Waypoint's Video Strategy


#1

What’s up Waypoint, I am a big fan of your publication and really think that you could do so much better when it comes to video.

I have been following you very closely since you launched, and thanks to the podcast feel like I have in a weird way gotten to know you. When you launched Austin wrote a great article about why you chose “Waypoint” as your name and what it means, additionally your about page states that your mission is “to explore how and why we play”

On the editorial side, I think you are more than succeeding at this goal, some of the work you produce is on-par if not better than Offworld (2015). The same can be said of the podcast.

Sadly I don’t think you are achieving your mission in video. Currently most of the videos you produce are Let’s Plays, which are hardly interesting, unnecessarily long, and more importantly common place in games journalism. Why would anyone choose to watch your Let’s Plays over another publication’s Let’s Plays; what are you bringing to the table in terms of Let’s Plays; who actually need / wants this content? Personally I think your video strategy would be better off if you got rid of Let’s Plays, unless you were able to find a way to actually make them entertaining and meaningfully different.

However Let’s Plays aren’t the only thing you do, you also have the Guide to Games series. This series is awesome, it feels like a natural extension of the editorial side of Waypoint, but the series’ potential is hampered by its length and format. A good model of how to do criticism through video can be found by looking to Game Maker’s Toolkit and Tropes vs Women. Both of these series are proof that criticism does not need to be bite sized; both series are proof of an appetite for deep dives in to games with thoughtful commentary through video.

Guide to Games does not allow you to flesh out your points when all you have is 3 minutes. I am not looking for 1 hour explorations, just 10 - 20 minute explorations. Also the success of Toolkit and Tropes if measured by views and subscribers to their channels, dwarfs your own video content and they produce way less videos than you with what I would assume are also much drastically smaller budgets. In other words your formula is not a winning one.

Another issue I have is the lack of stories or documentary style content. You are a part of Vice. Vice is well known for producing great stories in video format. Why not leverage that skill in to producing great stories about games and the culture and people that surround it. Nobody in games media is doing this in video, for some reason everybody thinks we want Let’s Plays. No.

In essence what I am proposing is a shift in video strategy for Waypoint. This shift would hopefully make your voice consistent across editorial and video by giving us great criticism and stories through video. Currently your video and editorial content feel like they are made by different teams. Waypoint is still new and I think still finding its voice , so I hope you at least try this.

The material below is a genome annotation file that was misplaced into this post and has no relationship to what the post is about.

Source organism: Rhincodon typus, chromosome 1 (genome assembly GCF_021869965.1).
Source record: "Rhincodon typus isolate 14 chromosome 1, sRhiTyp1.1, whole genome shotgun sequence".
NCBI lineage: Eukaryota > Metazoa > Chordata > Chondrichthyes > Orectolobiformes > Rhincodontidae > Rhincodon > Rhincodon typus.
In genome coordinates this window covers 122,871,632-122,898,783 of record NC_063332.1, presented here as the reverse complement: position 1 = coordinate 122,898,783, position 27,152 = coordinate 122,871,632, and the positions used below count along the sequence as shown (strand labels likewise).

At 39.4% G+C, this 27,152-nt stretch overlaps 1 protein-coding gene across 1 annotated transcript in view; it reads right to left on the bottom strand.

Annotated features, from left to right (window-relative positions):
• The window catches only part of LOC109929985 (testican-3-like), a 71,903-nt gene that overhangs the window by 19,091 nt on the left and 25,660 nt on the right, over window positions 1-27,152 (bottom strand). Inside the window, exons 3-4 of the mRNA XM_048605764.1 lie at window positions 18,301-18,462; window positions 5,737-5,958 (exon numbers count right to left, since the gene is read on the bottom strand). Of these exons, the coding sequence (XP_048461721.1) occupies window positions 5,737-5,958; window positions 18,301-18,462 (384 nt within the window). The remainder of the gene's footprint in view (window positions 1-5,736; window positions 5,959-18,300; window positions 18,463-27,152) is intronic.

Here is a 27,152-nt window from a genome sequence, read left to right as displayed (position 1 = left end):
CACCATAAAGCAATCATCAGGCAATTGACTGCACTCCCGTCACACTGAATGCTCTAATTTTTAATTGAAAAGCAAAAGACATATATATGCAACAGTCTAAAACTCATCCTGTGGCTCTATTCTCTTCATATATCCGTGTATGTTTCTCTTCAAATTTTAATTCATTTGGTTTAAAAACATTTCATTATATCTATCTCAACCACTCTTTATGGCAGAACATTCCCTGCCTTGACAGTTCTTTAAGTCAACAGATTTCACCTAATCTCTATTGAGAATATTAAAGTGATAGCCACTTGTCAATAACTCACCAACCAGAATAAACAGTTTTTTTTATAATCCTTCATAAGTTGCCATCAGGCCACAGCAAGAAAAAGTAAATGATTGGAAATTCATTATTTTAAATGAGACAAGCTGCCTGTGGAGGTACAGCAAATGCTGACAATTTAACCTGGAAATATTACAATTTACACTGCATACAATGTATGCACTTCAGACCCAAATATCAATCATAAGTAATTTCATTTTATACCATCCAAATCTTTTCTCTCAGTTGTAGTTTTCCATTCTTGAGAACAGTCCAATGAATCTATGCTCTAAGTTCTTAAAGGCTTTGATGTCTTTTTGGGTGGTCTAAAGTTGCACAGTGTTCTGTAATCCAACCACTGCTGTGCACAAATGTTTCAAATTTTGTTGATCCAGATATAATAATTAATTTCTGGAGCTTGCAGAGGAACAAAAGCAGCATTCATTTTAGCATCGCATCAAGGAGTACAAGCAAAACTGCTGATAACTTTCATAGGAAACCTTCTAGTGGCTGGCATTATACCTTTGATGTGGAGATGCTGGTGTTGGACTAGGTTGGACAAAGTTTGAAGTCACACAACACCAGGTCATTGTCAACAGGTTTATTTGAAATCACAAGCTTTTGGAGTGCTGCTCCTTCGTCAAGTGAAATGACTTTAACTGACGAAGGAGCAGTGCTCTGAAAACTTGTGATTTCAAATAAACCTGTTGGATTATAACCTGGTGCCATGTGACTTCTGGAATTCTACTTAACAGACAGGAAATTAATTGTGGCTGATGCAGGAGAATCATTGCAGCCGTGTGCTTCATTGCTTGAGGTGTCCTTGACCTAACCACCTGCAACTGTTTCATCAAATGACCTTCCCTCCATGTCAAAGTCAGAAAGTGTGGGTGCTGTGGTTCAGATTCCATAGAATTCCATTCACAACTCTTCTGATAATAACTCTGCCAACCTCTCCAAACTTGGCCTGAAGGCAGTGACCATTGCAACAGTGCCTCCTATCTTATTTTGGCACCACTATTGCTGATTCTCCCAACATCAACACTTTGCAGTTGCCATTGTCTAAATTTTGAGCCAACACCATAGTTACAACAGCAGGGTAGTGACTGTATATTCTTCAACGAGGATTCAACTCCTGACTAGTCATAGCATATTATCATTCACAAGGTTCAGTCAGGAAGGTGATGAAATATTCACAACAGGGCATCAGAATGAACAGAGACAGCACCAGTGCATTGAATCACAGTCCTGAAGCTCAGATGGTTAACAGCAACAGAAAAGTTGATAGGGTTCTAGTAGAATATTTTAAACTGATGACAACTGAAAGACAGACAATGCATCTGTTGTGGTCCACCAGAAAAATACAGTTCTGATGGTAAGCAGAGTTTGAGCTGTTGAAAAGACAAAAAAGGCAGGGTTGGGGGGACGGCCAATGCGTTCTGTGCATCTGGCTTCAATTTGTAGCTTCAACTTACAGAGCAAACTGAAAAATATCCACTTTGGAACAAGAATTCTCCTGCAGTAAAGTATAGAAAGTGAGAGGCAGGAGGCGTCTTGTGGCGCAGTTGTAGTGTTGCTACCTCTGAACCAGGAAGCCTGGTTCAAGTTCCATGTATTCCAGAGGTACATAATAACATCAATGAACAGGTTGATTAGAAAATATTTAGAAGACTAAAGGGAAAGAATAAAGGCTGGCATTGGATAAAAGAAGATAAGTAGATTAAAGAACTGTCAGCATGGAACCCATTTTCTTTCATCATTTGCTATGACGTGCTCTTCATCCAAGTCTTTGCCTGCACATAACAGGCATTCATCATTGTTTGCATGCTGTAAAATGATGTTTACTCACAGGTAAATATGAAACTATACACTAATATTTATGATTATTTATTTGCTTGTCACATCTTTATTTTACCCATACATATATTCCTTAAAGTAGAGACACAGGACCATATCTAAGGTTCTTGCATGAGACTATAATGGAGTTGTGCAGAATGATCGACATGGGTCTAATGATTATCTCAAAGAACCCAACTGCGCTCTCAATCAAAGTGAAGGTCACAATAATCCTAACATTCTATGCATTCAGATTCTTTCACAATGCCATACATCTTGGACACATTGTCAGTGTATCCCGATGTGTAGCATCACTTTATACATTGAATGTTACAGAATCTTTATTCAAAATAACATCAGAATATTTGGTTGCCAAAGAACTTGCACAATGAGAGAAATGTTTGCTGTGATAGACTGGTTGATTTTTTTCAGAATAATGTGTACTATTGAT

#2

I think this is useful feedback. I enjoy a lot of the more Let’s Play style content, since it fleshes out the personalities of the site. It’s very evocative of Giant Bomb’s approach to video, which produces a lot of strong content and a closely knit ‘cast’ of site contributors.

The short form video stuff is well produced, but often feels like it’s aiming for a broader audience. It’s done in an autoplay style, aiming for viewers who come across it scrolling through a feed. It’s built for social distribution, and I’m curious how it has done for the site.

Longer form video would be great, but that also requires a huge investment in time and resources. Documentary style coverage can produce remarkable stuff (like Danny O Dwyer’s Noclip series), but seems like something that needs to be done as a focal point. I don’t think it’s as simple as ‘less Let’s Plays, more documentaries’. Long form video content might just be outside the site’s current grasp.


#3

I quite like watching the crew get together and play games.

I do wish their other video content was a bit longer though.


#4

Yeah, I think that’s why a lot of the long form content are Let’s Plays, as they are easier to live-stream. I will say that some of the Let’s Plays they do aren’t my jam, but the Stellaris thing was really cool. I really hope that with Rob Zachny on board, they can do more Grognard-y strategy game playthroughs, because I really like those, but I hate watching most Let’s plays of them because a lot of them are single person, as opposed to Multi person that Waypoint often does.


#5

I for one enjoy all of Waypoint’s #Content.

Although I agree I’d love to see more long form video content I understand that takes time & money. However since they fall under the Vice umbrella I imagine a lot more of that long form video will come with working with other members of the Vice family who probably their hands just as full as the Waypoint goofs.


#6

A couple of thoughts of my own:

  1. A lot of this stuff is very subjective, things some enjoy others might not and vice versa. And there are ways of having this conversation without being hostile about it. If we’re going to have that discussion that’s important to keep in mind.